Above is an example of some of the key stakeholders you should include on your crisis management team:

The head: This is the person who is responsible for managing and monitoring the crisis. They gather the team together to minimize the impact of an emergency on the company and its stakeholders. A leader should always have a deputy in case he is not available.

Example title: VP of Comms

The moderator: This person knows how to get things done. They are process assistants and are constantly taking notes, sharing actions and working out the logistics to speed up the resolution process. You would make a good deputy.

Example title: Project Manager

The representative: This person is responsible for the internal wellbeing and wellbeing of employees in the company. They support internal communication and keep the rest of the company informed about developments and decisions related to the crisis.

Example title: Head of Human Resources

The technique: From data breaches to software outages (#GoogleDown, anyone?), Tech crises are becoming more common. Hence, it is very important to have a tech expert. Depending on the crisis you're most likely to face, this could be a member of IT, an engineer, or an analyst.

Example title: IT manager

The consultant: This member provides legal assistance to the rest of the team regarding legal consequences and liability related to the crisis.

Example title: Head of Legal

The accountant: This team member assesses the company's financial stability during the crisis. To help the team overcome the crisis, they may decide to increase credit limits, for example.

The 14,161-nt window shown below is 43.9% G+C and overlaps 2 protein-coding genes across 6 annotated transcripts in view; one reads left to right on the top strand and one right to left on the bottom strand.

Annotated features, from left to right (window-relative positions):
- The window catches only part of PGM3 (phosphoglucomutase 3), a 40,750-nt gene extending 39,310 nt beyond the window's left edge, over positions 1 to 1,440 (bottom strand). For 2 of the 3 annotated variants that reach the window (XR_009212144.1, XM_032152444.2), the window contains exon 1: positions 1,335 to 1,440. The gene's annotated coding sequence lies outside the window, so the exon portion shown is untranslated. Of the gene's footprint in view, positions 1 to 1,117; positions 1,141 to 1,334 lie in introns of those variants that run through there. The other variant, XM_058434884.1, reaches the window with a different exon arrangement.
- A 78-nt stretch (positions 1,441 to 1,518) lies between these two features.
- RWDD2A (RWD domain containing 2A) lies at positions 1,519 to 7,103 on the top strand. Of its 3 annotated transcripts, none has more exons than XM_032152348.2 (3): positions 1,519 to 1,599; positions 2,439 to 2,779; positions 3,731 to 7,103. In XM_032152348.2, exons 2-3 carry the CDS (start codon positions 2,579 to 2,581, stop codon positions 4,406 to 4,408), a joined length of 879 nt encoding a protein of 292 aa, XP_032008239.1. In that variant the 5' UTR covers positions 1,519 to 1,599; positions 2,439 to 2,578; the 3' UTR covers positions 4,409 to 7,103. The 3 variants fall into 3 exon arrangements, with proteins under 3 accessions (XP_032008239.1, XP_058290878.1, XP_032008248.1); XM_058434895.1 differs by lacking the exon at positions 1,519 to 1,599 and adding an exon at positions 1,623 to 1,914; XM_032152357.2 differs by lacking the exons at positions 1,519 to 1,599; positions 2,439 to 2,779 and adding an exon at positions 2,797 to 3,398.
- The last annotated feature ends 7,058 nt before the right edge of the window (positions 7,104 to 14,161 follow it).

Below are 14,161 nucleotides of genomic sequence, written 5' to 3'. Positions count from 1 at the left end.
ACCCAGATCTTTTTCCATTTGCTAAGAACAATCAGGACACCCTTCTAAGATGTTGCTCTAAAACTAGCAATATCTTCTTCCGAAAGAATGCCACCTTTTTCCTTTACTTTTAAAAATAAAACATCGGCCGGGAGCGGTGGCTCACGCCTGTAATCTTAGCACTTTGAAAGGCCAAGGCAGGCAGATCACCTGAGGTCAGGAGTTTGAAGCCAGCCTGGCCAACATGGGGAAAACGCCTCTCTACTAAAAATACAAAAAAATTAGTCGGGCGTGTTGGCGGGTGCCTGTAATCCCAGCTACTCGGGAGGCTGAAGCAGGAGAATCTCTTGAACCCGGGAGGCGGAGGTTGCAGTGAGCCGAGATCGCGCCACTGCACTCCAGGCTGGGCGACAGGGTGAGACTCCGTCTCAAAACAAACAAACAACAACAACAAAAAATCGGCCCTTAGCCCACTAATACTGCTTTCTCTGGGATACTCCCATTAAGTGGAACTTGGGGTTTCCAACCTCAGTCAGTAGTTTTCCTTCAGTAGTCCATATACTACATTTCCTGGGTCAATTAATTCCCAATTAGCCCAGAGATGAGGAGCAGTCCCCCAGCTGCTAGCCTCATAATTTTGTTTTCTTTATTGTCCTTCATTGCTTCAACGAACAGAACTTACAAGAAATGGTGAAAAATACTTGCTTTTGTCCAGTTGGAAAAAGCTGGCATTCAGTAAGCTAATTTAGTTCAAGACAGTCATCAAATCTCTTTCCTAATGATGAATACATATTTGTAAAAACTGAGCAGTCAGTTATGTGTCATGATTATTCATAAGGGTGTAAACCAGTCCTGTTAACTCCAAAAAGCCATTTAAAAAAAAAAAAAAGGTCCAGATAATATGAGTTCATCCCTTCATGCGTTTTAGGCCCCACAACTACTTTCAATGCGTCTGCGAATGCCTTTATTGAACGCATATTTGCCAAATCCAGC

Example title: Head of Finance

The communicator: This person's job is to keep in touch with customers and the media and to ensure that all messages are consistent both internally and externally. You will likely be involved in media surveillance and implementation of crisis responses, such as the publication of press releases.

Example title: Head of Marketing and Communication

Of course, the roles of crisis management can vary. Your CEO could be The head For example, or you may need to add a security stakeholder to the mix.

The most important thing is to have a list of key stakeholders and clearly defined responsibilities so everyone knows what to do during the crisis.

An organization must define clear responsibilities and take on tasks in a crisis. A command and control management approach is widely used. The roles should be precisely defined along with the area of ​​activity. The teams should be well trained and have practiced crisis simulations.

Stephen Waddington, founder
Wadds Inc.

While responsibility should rest with the leader and deputy, crisis management is a team effort and it is often important that numerous people are alerted when a potential crisis occurs.

An easy way to do this is to turn on inbox notifications for all team members.

Some crisis management teams also choose to incorporate their crisis warnings into their business communication platforms.

At BuzzSumo, we enable users to integrate with Slack and set up alarm channels for crisis management.

This can be configured so that every stakeholder on the crisis management team is notified when a crisis headline exceeds a certain level of engagement.


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